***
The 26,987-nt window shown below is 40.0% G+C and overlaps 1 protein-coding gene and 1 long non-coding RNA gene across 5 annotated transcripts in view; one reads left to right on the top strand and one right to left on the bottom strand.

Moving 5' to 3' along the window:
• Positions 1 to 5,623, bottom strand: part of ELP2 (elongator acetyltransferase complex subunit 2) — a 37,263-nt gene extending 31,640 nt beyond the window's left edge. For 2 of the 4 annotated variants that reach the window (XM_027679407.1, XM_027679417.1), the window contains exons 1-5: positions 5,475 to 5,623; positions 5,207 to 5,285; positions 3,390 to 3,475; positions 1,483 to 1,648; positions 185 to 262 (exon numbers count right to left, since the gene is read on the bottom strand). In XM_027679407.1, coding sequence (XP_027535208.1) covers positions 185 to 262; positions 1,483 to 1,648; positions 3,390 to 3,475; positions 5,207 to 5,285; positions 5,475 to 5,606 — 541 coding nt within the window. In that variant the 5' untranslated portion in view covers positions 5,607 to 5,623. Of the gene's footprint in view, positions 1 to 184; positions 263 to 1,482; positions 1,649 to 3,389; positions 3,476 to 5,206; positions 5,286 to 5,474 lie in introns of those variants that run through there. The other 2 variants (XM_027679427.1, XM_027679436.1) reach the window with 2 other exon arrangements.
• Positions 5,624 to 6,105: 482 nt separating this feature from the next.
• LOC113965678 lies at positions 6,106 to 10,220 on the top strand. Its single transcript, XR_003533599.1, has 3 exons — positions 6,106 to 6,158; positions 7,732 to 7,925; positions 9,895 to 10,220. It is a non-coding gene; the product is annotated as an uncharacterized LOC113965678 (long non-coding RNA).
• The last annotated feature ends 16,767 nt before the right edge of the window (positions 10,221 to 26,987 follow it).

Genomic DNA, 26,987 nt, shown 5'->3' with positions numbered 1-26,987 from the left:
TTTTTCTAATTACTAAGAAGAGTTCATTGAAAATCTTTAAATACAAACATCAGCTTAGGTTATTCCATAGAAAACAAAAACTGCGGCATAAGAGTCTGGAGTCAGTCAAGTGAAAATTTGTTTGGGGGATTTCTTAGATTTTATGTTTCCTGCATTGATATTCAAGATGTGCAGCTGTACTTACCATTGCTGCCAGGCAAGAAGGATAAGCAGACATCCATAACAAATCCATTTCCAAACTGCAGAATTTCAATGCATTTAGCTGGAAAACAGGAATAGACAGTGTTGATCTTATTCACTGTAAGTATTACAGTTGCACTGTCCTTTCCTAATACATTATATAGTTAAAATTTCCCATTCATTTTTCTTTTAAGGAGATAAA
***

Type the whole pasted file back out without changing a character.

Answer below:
The 26,987-nt window shown below is 40.0% G+C and overlaps 1 protein-coding gene and 1 long non-coding RNA gene across 5 annotated transcripts in view; one reads left to right on the top strand and one right to left on the bottom strand.

Moving 5' to 3' along the window:
• Positions 1 to 5,623, bottom strand: part of ELP2 (elongator acetyltransferase complex subunit 2) — a 37,263-nt gene extending 31,640 nt beyond the window's left edge. For 2 of the 4 annotated variants that reach the window (XM_027679407.1, XM_027679417.1), the window contains exons 1-5: positions 5,475 to 5,623; positions 5,207 to 5,285; positions 3,390 to 3,475; positions 1,483 to 1,648; positions 185 to 262 (exon numbers count right to left, since the gene is read on the bottom strand). In XM_027679407.1, coding sequence (XP_027535208.1) covers positions 185 to 262; positions 1,483 to 1,648; positions 3,390 to 3,475; positions 5,207 to 5,285; positions 5,475 to 5,606 — 541 coding nt within the window. In that variant the 5' untranslated portion in view covers positions 5,607 to 5,623. Of the gene's footprint in view, positions 1 to 184; positions 263 to 1,482; positions 1,649 to 3,389; positions 3,476 to 5,206; positions 5,286 to 5,474 lie in introns of those variants that run through there. The other 2 variants (XM_027679427.1, XM_027679436.1) reach the window with 2 other exon arrangements.
• Positions 5,624 to 6,105: 482 nt separating this feature from the next.
• LOC113965678 lies at positions 6,106 to 10,220 on the top strand. Its single transcript, XR_003533599.1, has 3 exons — positions 6,106 to 6,158; positions 7,732 to 7,925; positions 9,895 to 10,220. It is a non-coding gene; the product is annotated as an uncharacterized LOC113965678 (long non-coding RNA).
• The last annotated feature ends 16,767 nt before the right edge of the window (positions 10,221 to 26,987 follow it).

Genomic DNA, 26,987 nt, shown 5'->3' with positions numbered 1-26,987 from the left:
TTTTTCTAATTACTAAGAAGAGTTCATTGAAAATCTTTAAATACAAACATCAGCTTAGGTTATTCCATAGAAAACAAAAACTGCGGCATAAGAGTCTGGAGTCAGTCAAGTGAAAATTTGTTTGGGGGATTTCTTAGATTTTATGTTTCCTGCATTGATATTCAAGATGTGCAGCTGTACTTACCATTGCTGCCAGGCAAGAAGGATAAGCAGACATCCATAACAAATCCATTTCCAAACTGCAGAATTTCAATGCATTTAGCTGGAAAACAGGAATAGACAGTGTTGATCTTATTCACTGTAAGTATTACAGTTGCACTGTCCTTTCCTAATACATTATATAGTTAAAATTTCCCATTCATTTTTCTTTTAAGGAGATAAA